Mo-Mania across China
   2013-01-03 11:18:07      Web Editor: Luo Dan


This past year, Chinese writer Mo Yan became the first Chinese national to win a Nobel Prize in literature.

Since then, his books have been flying off the shelves in China.

As such, today's key word is "Mo-mania".

CRI's He Fei has more.

Chinese writer and 2012 Nobel Literature Prize winner Mo Yan receives a bunch of flowers after his lecture at Swedish Academy in Stockholm, capital of Sweden on Dec. 7, 2012. [Photo: Xinhua]
"The Nobel Prize in Literature for 2012 is awarded to the Chinese writer, Mo Yan"

With this announcement on October 11, 2012, the name Mo Yan has become a household name here in China.

The Zhicheng Classic Bookstore, which is found on Taobao's T-mall site, sold around 15-hundred volumes of Mo Yan's latest novel "Frog" in just 6-hours after the announcement.

The book also jumped from 560th to number-14 on within two days of Mo Yan winning the award.

The book has already earned him the Mao Dun Literature Prize, which is one of the most prestigious literature prizes in China.

One day after the announcement, Mo Yan sat down to autograph 35-hundred books on the Shanghai leg of his national book tour.

"I'm not overwhelmingly entranced by today's number, as 3,500 doesn't excite me the way 35 could lead to my despair. A writer enjoys his or her increasing readership only if he or she can preserve his or her style. That should be the prerequisite."

While personally soft-spoken, Mo Yan's works often tend to hit his readers hard.

Liu Mengxi is the Director of Institute of Fine Arts in China.

"Mo Yan's novels reach the inside the flaws and pains of rural China. He touches on human nature, the toughness and the timidness of the transition process. His narration is powerful."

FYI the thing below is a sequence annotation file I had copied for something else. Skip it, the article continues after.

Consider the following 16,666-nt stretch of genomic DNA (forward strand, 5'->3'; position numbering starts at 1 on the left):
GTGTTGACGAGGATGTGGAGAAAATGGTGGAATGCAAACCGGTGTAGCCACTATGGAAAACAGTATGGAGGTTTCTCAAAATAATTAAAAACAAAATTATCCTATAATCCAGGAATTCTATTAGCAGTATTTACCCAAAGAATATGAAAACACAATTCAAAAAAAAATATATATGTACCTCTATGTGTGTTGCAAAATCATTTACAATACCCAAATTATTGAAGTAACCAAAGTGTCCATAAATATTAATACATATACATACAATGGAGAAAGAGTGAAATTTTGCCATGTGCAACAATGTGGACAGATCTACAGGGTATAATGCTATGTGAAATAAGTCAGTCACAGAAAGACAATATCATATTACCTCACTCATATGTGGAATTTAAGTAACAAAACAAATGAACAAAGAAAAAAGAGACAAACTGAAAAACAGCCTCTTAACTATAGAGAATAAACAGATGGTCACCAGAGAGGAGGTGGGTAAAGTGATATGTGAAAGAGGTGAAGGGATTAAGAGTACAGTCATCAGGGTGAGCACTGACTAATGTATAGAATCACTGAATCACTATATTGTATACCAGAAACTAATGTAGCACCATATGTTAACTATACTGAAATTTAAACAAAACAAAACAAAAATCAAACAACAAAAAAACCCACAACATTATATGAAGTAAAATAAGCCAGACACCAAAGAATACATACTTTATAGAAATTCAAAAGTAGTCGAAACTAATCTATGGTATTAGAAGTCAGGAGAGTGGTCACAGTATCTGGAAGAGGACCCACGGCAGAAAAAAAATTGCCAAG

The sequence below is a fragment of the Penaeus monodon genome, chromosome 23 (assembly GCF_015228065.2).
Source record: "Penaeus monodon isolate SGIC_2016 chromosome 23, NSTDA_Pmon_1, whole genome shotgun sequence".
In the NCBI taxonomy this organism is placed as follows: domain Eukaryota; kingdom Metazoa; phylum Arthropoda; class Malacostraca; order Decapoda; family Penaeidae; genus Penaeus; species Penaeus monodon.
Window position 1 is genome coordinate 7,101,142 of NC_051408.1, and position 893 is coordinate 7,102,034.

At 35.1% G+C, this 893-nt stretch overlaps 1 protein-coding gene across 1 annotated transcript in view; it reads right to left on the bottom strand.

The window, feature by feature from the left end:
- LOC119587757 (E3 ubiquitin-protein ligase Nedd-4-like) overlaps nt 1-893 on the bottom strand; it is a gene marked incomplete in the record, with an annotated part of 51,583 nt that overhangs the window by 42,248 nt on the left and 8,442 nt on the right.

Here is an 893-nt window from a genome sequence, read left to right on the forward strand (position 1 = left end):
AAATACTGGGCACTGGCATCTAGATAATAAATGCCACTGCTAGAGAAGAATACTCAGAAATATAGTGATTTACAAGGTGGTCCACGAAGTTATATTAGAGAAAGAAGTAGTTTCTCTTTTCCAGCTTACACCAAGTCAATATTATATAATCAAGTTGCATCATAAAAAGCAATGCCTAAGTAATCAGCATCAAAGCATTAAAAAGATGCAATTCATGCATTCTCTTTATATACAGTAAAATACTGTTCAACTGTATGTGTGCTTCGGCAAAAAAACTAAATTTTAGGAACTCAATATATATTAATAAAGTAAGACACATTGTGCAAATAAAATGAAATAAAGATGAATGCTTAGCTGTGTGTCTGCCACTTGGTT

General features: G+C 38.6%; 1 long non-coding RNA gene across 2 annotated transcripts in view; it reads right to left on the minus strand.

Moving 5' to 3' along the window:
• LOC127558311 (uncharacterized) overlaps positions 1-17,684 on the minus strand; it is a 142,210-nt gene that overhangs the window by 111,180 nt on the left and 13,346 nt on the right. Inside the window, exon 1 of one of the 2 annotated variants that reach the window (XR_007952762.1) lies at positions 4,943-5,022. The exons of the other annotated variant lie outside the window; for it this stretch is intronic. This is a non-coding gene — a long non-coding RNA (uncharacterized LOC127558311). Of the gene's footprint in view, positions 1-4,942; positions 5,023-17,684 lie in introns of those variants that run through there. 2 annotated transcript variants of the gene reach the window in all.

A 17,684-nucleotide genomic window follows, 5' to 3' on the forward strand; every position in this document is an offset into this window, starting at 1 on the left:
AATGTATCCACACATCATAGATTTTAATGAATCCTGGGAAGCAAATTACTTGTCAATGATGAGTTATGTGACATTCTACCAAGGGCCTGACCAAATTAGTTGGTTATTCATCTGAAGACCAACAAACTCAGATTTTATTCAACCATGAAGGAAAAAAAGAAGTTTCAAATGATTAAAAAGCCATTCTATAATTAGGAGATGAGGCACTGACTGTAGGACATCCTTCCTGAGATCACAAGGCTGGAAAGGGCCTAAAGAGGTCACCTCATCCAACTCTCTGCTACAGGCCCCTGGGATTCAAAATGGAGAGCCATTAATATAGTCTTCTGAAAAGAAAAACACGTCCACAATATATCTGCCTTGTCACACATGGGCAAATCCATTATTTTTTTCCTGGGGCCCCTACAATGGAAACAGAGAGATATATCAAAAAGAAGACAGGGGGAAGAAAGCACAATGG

Hunger, desire, and nature are elements that shaped Mo Yan's childhood, and subsequently, many of his characters.

Howard Goldbatt is one of those who translate Mo Yan's works.

"Is it structurally good fiction? Maybe not. Is it tight? Is it organically pure? Is it logically pure? Hardly ever. Is it passionate? Does it have fire? Always."

"A Transparent Carrot" is being added to the curriculum for senior high school students all over the country in the coming spring semester.

Published in 1985, the novella tells the story of the lives and inside world of ordinary Chinese people in the countryside.

Many view the book as a reflection of Mo Yan's hard and lonely youth.

Mo Yan's book "Pow!" is his first published in English after winning the Nobel Prize.

Mo Yan wrote this book in a first-person narrative.

"WISE MONK, where I come from people call children who boast and lie a lot 'Powboys', but every word in what I'm telling you is the unvarnished truth."

Howard Goldbatt worked on the translation for this latest Mo Yan work.

"This is an age when reality TV and other silly things that is supposedly honest and truthful and real are capturing the public. We need more fiction; we need more truth from people like Mo Yan. Individual perceptions of the world of viewpoint that only he has was somehow represents everything we believe."

Given Mo Yan's fame following the Nobel Prize, there is little doubt "Pow!" will do a lot to help keep "Mo-mania" thriving here in China.

For CRI, I'm He Fei.


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